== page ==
A thought on this, and on how we discuss things. Let's say that Boeing gets its house in order. As part of that, they would no doubt turn up issues from when their house was disordered. I fear when they do this, they would then be castigated for "yet more Boeing problems", when in fact we would be witnessing the work to resolve those problems. That in itself doesn't create the most conducive atmosphere for cultural change. It has been quite easy to point the finger at "vulture capitalism" as some have described it, and this short-termism baked into our financial system definitely hasn't helped. But I wonder to what extent our social culture of the current age, where we focus on every fault and play it out in a public ad nauseum, has also contributed to a siege mentality that has hampered working with those outside the company to resolve issue proactively, in favour of trying to play down issues in the hope it won't lead to negative discussions. That's not to say those discussions analyising faults shouldn't be happening with the FAA; indeed they should be, and in a way that is focused not on apportioning blame but on finding the root causes of issues and addressing those. When they also are played out by people without the technical expertise to contextualise them, I fear that is not contributing to a safety culture, but in fact to a culture of siege.
I sincerely hope we are getting to the point where they are getting the house in order and able to clear away the gremlins in their systems, and I hope that when they do that we won't use it as an excuse to be keyboard warriors proudly claiming how much more we know than those working at the coalface.
Very well said.
Unfortunately, this very thread is proof that the keyboard warriors appear to be are out in full force...
I've actually lived the kind of change that the Engineers at Boeing have to be going through. My QA & Regulatory background is in Nuclear Power (and the Aviation and Nuclear regulatory regulations are in many cases very often mirror images of themselves with some key words changed to focus on either avaition or nuclear).
Within the USA the Nuclear Regulatory Commission (NRC) does multiple inspections of various aspects of the operation and maintenance of nuclear plants each year. They have a "Green/Yellow/Orange/Red" rating system for each area. Red means that there are serious issues that could realistically affect the health and safety of the public; with "protection of the health and safety of the public" being our key licensed goal (the NRC does not care if a nuclear power plant generates any electricity or is commercially viable).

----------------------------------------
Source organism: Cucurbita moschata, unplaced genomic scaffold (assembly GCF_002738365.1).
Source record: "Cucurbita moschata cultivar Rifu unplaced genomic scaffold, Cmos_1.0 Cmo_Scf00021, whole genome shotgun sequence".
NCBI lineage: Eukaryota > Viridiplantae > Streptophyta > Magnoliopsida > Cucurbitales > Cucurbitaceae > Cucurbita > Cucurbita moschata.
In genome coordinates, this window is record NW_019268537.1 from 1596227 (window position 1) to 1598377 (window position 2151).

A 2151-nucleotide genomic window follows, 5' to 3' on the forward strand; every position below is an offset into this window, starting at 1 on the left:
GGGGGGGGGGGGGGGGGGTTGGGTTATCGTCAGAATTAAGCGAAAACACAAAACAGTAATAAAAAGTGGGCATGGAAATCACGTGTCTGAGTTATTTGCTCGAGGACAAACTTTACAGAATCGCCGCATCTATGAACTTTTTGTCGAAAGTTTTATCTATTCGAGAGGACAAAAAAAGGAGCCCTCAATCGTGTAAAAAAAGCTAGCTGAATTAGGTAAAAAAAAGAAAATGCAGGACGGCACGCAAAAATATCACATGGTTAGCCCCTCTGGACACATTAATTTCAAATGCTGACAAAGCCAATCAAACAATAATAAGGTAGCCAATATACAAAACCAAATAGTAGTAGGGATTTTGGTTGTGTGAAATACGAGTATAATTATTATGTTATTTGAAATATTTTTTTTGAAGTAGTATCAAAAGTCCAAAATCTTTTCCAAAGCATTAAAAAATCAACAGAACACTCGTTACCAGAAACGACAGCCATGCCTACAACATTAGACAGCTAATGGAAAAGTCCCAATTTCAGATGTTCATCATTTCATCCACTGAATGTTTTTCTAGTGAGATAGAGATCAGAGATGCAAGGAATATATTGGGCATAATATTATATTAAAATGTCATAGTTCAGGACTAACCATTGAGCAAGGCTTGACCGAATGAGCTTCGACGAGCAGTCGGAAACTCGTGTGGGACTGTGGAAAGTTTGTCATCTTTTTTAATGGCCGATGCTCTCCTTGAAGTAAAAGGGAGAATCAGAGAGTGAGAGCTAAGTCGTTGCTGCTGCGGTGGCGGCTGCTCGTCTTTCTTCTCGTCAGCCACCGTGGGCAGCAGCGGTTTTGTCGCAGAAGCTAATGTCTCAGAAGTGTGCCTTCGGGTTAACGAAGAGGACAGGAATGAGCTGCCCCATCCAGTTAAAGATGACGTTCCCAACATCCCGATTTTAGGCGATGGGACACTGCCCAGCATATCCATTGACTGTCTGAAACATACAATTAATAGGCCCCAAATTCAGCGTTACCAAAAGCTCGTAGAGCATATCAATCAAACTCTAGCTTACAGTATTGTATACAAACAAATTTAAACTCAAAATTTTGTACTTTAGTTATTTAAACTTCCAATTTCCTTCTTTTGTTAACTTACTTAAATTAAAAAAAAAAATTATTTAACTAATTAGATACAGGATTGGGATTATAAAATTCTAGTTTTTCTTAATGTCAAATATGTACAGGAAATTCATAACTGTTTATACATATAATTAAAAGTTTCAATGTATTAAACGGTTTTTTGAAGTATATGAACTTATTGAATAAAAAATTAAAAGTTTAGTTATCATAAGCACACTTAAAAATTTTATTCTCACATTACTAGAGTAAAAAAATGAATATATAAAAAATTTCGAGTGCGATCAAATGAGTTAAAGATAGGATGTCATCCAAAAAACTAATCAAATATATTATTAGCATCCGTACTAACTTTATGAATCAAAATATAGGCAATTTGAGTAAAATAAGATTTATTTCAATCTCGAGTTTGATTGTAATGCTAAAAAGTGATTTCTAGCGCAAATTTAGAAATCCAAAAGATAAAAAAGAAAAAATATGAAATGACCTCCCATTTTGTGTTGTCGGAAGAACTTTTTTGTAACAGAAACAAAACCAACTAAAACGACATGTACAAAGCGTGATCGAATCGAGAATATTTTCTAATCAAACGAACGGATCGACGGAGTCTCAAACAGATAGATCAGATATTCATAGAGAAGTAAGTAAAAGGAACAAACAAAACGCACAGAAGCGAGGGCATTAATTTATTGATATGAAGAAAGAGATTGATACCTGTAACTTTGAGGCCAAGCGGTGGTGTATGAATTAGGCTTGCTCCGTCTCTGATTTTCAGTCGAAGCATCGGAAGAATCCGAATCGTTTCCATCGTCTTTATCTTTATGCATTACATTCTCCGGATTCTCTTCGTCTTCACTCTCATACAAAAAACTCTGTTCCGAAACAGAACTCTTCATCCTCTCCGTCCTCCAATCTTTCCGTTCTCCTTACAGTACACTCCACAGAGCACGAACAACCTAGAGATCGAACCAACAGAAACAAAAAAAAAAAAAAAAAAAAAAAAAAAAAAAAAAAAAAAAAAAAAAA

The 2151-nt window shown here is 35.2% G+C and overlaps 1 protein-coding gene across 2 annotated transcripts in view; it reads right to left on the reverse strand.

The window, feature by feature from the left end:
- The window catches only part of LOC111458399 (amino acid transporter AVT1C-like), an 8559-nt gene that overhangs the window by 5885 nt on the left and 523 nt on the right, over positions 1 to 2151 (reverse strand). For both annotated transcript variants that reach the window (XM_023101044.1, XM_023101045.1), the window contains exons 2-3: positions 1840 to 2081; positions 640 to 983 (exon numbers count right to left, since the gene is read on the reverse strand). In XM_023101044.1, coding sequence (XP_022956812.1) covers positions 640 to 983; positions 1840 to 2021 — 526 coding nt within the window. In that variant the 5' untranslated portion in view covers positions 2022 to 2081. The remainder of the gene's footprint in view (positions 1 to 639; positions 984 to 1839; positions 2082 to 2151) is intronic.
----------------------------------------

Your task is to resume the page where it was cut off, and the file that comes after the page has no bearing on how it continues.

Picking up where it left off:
This color coded rating method was adopted in the late 1980's or very early 1990's. Historically, there have been 4 "Red" findings since then.
I was at the plant that had 2 of those "Red" findings - and overlapping at the same time. The NRC almost shut us down.
When I started working there I remember being criticized by my Supervisor as taking too long to do work. I told him that I was concerned that every-time an issue came up that too many people started from the position that "of course its operable (our Key regulatory requirement for equipment)... we just have to demonstrate that"; where in my opinion was that the correct starting point was to seriously ask the question "Is it operable?" My supervisor told me that I really did not understand things.
Then the plant got hit with it's 1st Red finding, and the NRC oversight became massive, then the 2nd Red Finding, and the NRC was everywhere in the plant. A lot had to change in Engineering and Operations on the approaches and attitudes. A lot of people left. Virtually all engineering documents had to be reviewed by an independent review team before being approved. That same engineering review team reviewed every "approved" engineering evaluation or calculation going back multiple years; and found massive rework had to be done.
Then one day after our plant had cleared the Red Findings and were back to normal NRC oversight my Manager (who was the supervisor who criticized me and scoffed at my point of view many years ago) told me that the "review team" had concluded that I had produced the highest quality engineering work of the entire 100+ person engineering department since I arrived at the plant (none of my documents had to be revised or reworked); and then told me that my observation from many years ago about the presumed starting point on issues turned out to be totally correct; and thanked me for pushing back and keeping my high standards. I got a higher than normal pay raise that year.
So I've lived this... and seen how hard it is for an organization to really change. And yes, having people constantly nitpick and tell you how bad you are for finding old problems does not help at all. Fortunately, the NRC did not beat us over the head about finding all the old problems; and the press was not writing about the issues at my plant.
I actually believe that Boeing finding this is a very good indication - and tells me that Boeing engineering and QA are headed in the right track...